Fibromyalgia (FM) is the second most commonly diagnosed rheumatic disorder and is prevalent in 2 to 8 % of the population [13]. FM has been described as a clinical syndrome without any specific pathological findings to confirm a diagnosis. The diagnosis of FM is particularly challenging as it commonly presents as a constellation of ill-defined symptoms producing a heterogeneous group of diseases with similar complaints [4]. To add to the challenge, the most recent diagnostic criteria for FM mandates excluding all other disorders that could account for the pain [1].

For many patients, FM is a lifelong disorder, which many sufferers describe as being in a state of chronic pain. Although the centralized nature of the pain implies that it originates in, or is amplified by, the central nervous system, it does not rule out peripheral nociceptor input as a contributing factor to the pain. In fact, FM patients may experience more pain than typically expected from the contributing nociceptive input [3]. The subjective and non-specific symptoms of FM make the diagnosis and treatment a challenge for the clinician, which undoubtedly leads to frustration for patients. In addition, patients who experience neuropathic symptoms often do not receive the most accurate diagnosis or appropriate treatment. This lack of validation of their symptoms leads to further stress [3].

While FM is a syndrome with unidentifiable causes and pathophysiology, small fiber neuropathy (SFN) is a well-defined disorder with an identifiable pathogenesis and distinct underlying causes [47]. Symptoms of SFN usually present distally, manifesting as foot or leg pain. As SFN advances, the symptoms can spread proximally and involve the torso as well [4]. Typical symptoms of SFN include paresthesia, allodynia, hyperesthesia, and numbness. Patients usually describe these sensations as painful, using terms such as burning or shooting. SFN patients often exhibit decreased pinprick sensation, hyperalgesia, or reduced thermal sensation in affected areas. However, sensory examination can be entirely normal in patients with SFN [5]. Additionally, skin changes of the affected area such as shiny skin or decreased moisture of the skin surface that leads to cracking may also be observed [4, 6].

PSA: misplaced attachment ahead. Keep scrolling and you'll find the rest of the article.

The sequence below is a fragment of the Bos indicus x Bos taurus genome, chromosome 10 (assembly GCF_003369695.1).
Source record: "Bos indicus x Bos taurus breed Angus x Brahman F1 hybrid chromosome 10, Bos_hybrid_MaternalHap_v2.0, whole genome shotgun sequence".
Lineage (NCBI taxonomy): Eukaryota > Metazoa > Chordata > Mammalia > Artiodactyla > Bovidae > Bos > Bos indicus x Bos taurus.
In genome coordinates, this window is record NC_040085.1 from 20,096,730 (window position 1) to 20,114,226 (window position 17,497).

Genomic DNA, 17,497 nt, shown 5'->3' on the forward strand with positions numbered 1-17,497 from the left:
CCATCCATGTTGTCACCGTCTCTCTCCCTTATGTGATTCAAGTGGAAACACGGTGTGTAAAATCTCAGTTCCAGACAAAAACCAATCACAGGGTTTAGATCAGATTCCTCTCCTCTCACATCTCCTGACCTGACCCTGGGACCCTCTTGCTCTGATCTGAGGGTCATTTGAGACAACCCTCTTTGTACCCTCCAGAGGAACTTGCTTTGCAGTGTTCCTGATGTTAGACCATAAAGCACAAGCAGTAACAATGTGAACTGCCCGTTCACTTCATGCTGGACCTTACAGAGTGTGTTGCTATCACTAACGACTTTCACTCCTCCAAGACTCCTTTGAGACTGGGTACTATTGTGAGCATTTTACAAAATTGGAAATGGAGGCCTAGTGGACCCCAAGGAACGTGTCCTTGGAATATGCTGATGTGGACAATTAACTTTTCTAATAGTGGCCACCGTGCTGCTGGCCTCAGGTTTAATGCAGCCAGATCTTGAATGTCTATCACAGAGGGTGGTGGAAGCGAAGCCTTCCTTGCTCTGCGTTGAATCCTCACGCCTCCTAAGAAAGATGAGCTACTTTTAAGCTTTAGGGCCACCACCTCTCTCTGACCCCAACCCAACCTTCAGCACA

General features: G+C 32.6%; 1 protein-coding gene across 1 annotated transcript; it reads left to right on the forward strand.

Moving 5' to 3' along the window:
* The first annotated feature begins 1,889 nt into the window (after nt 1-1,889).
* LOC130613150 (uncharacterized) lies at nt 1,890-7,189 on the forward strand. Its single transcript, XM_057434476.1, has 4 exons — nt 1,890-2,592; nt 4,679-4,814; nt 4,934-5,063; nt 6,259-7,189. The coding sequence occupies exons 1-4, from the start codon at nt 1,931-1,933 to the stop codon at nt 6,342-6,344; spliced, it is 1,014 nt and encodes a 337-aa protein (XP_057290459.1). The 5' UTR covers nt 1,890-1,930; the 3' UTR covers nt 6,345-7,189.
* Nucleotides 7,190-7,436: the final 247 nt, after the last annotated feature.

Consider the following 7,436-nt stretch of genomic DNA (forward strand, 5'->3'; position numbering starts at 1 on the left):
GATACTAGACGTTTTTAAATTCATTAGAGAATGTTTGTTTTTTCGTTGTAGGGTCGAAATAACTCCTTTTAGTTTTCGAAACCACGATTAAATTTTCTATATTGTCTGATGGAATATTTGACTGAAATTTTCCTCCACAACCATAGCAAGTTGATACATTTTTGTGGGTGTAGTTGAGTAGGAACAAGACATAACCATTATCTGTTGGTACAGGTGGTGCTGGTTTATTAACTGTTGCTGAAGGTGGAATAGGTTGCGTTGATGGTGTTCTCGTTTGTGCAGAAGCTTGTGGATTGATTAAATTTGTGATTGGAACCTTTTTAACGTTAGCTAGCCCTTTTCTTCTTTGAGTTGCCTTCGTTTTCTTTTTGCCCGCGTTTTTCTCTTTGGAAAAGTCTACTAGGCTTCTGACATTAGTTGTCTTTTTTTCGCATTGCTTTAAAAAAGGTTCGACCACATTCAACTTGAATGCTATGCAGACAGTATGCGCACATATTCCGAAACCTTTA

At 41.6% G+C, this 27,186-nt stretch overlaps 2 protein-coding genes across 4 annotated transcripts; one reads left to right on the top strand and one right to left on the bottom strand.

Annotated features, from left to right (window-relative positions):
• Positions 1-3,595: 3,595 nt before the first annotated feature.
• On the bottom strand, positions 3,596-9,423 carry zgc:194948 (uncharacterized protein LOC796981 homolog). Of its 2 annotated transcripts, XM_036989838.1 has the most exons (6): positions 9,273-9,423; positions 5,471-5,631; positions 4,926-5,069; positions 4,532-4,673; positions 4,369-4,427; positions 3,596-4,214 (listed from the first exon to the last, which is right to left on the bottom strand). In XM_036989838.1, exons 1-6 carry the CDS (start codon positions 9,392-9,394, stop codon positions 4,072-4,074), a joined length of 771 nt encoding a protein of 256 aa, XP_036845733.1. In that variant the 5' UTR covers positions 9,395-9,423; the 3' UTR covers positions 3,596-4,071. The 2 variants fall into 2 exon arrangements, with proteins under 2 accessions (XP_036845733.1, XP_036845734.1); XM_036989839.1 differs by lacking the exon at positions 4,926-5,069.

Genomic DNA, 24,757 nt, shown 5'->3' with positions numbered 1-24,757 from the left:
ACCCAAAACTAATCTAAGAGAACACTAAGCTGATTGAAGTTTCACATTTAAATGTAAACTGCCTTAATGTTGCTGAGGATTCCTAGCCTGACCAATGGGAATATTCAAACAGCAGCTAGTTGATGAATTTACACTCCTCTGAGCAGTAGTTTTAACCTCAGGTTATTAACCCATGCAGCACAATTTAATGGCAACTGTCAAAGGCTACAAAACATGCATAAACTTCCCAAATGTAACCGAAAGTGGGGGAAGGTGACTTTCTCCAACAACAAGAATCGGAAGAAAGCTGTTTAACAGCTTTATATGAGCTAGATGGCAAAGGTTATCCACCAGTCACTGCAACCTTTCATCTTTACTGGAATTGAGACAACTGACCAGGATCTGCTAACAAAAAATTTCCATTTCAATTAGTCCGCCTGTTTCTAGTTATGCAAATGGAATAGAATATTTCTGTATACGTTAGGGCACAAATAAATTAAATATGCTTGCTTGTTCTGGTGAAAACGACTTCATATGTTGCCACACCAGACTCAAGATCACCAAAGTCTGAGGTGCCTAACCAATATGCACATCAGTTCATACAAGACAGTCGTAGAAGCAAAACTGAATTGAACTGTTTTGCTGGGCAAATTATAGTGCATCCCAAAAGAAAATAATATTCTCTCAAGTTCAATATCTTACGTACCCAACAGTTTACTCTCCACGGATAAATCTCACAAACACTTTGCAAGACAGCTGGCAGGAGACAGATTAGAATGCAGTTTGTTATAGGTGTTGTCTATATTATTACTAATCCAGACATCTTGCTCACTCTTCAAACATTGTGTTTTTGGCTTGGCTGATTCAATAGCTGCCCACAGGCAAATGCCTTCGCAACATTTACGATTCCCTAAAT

Nerve fibers vary in size and function, with large myelinated A-alpha and A-beta fibers transmitting signals for proprioception and touch, while small myelinated A-delta fibers and unmyelinated C fibers transmit signals for pain and temperature. SFN is caused by dysfunction and degeneration of the small unmyelinated C fibers and the thinly myelinated A-delta fibers [4]. The most frequent underlying cause of SFN is diabetes mellitus [8, 9], with other causes including impaired glucose tolerance, vitamin deficiency (especially B12), hepatitis C virus, human immunodeficiency virus, vasculitis, celiac disease, Sjorgen’s syndrome and other autoimmune conditions, hematological malignancies, infections, toxins (alcohol, medications), and genetic mutations [58]. These various conditions cause deterioration of the small nerves under the skin, leaving them damaged or dead, which then results in transmission of abnormal signals, and ultimately produces the burning or shooting pain associated with SFN [5, 8, 10, 11].

Despite clear pathophysiology and known etiologies, diagnosis of SFN in patients with pure SFN (no damage to the large nerve fibers) is challenging because motor coordination, reflexes, light touch, proprioception, and vibratory sensation often appear normal during examination [6]. Although physical examination and medical history of the patient have been the gold standard used to diagnose SFN, ancillary testing may provide added guidance. Some of the available tools for testing have included the neuropathic pain inventory, quantitative sensory testing (QST), quantitative sudomotor axon reflex testing (QSART), electromyography, and nerve conduction studies. Additionally, another diagnostic technique that has recently become widely and commercially available is the skin punch biopsy, which is used to measure epidermal nerve fiber density (ENFD) [6].